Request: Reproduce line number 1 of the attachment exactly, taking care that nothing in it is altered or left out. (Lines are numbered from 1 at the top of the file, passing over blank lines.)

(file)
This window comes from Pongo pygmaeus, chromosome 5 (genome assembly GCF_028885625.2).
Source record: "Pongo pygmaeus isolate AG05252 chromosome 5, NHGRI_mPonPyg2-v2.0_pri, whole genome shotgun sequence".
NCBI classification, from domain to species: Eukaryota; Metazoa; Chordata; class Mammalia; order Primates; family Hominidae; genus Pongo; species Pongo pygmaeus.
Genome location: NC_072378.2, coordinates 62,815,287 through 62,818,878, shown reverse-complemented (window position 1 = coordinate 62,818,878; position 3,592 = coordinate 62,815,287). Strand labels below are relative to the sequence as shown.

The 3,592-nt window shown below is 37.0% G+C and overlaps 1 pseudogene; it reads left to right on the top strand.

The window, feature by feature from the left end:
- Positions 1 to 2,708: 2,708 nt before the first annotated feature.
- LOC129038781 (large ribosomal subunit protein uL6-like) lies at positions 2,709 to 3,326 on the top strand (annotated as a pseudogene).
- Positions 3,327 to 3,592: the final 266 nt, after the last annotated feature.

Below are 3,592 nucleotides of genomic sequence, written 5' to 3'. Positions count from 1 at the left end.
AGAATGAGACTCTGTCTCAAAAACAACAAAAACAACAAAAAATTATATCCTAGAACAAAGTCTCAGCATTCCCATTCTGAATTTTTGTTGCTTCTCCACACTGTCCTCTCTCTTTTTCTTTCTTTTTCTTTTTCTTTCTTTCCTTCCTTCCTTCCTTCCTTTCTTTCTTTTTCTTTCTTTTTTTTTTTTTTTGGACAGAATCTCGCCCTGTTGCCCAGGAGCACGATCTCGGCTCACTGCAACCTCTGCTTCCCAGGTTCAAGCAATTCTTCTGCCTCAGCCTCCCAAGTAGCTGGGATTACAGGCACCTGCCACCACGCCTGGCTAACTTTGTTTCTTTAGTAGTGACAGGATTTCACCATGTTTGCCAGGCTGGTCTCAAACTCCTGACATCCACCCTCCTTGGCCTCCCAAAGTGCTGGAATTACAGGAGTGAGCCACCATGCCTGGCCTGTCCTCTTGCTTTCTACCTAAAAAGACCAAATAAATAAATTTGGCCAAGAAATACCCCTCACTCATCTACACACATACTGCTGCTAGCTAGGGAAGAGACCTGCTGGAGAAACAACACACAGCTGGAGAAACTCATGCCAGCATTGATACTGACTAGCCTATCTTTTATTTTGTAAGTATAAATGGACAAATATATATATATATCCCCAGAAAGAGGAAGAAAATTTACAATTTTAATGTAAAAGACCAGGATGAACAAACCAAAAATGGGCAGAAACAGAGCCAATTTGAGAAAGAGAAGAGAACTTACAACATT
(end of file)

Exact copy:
This window comes from Pongo pygmaeus, chromosome 5 (genome assembly GCF_028885625.2).